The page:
If you really get into the sources and processes of the chocolate you eat, you’ll be likely to start feeling the tension between chocolate farm, manufacturers, and ‘chocolatiers’. To me it somehow became a playfull quest to figure out wether a ‘chocolatier’ works with his own bean-to-bar process (like Amedei, Bonnat etc) or if he is ‘merely’ a ‘pralinier’ who buys source material from e.g. Callebaut or Belcolade (eg Dominique Persoone). There’s nothing wrong with the latter, except off course if they’re trying to hide too hard. Like where would La Maison Du Chocolat buy theirs? I know where Galler is buying most of theirs
The other time when I was in Paris I finally had the time to visit the small shop of Pierre Hermé at Rive Gauche, St Germain. It was at that time when I got intrigued by hunting down what chocolate these world class chocolatiers were actually using. Previous efforts trying to demistify a Callebaut, Belcolade or Chocovic in chocolatier stores got me angry faces more than once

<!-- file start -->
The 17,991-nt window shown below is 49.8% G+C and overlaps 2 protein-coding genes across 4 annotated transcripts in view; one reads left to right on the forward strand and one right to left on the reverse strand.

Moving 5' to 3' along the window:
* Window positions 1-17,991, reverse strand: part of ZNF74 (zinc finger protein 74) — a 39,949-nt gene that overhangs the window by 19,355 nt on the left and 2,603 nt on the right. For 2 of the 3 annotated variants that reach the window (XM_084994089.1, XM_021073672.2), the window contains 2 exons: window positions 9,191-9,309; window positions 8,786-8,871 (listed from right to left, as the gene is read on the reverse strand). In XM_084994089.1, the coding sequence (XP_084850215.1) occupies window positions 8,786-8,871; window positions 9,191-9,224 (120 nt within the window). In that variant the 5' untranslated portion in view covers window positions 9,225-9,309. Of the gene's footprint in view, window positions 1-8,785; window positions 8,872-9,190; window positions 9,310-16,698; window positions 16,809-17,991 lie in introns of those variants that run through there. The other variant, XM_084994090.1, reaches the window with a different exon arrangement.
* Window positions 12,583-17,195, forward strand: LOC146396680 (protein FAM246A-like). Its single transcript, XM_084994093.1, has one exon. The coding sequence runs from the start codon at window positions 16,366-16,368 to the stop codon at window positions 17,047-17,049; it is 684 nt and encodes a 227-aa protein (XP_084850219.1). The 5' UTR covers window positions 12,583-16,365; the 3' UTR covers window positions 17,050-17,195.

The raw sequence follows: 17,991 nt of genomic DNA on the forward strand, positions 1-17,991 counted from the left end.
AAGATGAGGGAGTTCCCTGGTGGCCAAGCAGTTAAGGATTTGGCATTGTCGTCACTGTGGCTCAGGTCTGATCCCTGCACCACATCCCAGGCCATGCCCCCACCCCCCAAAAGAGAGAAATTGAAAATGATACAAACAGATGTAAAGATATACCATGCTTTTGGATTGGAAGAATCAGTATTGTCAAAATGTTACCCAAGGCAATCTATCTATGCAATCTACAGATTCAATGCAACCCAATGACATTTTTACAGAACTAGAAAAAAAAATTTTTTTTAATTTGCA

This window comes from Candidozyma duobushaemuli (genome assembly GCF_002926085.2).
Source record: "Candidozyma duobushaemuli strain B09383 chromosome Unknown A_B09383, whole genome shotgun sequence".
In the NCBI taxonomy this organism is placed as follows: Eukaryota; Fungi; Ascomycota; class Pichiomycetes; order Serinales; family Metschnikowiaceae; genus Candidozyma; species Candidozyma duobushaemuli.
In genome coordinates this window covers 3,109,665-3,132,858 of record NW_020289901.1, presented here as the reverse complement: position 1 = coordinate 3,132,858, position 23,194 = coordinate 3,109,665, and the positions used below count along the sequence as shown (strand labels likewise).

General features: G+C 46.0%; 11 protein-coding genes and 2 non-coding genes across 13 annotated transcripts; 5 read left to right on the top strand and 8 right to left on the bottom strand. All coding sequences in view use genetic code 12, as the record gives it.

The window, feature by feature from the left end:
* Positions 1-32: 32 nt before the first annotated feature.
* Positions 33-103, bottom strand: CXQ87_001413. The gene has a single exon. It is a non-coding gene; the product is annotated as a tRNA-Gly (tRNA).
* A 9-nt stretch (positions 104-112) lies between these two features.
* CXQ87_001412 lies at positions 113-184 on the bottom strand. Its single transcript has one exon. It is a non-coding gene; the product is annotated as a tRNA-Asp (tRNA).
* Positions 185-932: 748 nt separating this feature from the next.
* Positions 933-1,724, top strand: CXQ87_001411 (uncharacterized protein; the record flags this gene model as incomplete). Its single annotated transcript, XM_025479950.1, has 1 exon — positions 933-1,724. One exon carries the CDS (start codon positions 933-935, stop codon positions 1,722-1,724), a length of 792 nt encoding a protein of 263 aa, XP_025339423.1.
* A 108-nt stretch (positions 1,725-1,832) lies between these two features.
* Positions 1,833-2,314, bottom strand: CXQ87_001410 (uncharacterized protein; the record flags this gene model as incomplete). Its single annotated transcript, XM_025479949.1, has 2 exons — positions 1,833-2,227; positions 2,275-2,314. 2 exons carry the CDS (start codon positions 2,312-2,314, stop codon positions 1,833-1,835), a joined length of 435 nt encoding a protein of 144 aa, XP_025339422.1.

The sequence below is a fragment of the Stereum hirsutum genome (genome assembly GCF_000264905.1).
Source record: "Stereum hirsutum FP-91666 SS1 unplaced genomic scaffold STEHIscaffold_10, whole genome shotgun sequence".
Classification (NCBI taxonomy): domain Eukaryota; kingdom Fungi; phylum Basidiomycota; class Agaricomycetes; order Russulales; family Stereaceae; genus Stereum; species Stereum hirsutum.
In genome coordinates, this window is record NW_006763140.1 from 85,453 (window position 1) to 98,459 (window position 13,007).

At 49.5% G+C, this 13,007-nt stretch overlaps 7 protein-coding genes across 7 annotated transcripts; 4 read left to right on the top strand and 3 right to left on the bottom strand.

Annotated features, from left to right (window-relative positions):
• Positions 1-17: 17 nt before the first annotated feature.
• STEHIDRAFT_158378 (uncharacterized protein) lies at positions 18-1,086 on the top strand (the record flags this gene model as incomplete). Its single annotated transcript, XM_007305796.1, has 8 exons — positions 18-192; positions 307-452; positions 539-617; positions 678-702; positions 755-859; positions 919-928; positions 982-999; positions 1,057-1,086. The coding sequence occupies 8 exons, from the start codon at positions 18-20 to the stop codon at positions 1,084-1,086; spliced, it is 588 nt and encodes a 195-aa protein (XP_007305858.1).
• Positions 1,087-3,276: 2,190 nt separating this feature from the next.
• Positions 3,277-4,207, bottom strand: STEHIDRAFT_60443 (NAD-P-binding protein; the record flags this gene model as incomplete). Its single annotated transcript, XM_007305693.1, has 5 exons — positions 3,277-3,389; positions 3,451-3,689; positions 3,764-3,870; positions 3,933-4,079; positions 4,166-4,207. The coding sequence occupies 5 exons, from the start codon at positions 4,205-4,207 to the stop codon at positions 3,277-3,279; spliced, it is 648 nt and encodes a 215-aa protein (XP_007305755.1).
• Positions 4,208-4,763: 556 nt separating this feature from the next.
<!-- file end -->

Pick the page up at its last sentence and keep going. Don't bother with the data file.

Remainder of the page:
People queueing outside the street made clear where the action was. The store was looking gorgeous: small, clean, modern with a lot of sobrely designed wood putting all of the macarons and chocolate creations right in the centre of your attention. What caught my attention really were the prices! I don’t even dare to mention some of the ganache and truffles! On the shelves I spotted some bars including a “Origine Porcelana”, priced at a fat 10€. Wow, that is what I’d start to call really expensive stuff! I’ve bought Amedei at that price knowing that it was worth it, but here it was an investment for the truth. Turning towards a employee asking what the bar was made of, to my pleasant suprise he instantly revealed it was from Valrhona. I was struck by his open attitude as if he was used to answer the question. It even made me buy the overpriced Porcelana and some other bars to check out this Valrhona creation.
I don’t know what Hermé or Valrhona did wiht the bar, but I frankly was dissappointed. Where’s the taste gone, even the pacaking was rather cheap, with a bar coming wrapped in plastic foil. I had tasted much better Valrhona from their Plantation series in 2005 and 2006, but this one didn’t even come close to Porcelana As Magritte would say: ‘This is not a chocolate bar’. Lesson learned: if you want bars, buy bars from passionate bean-to-bar manufacturers.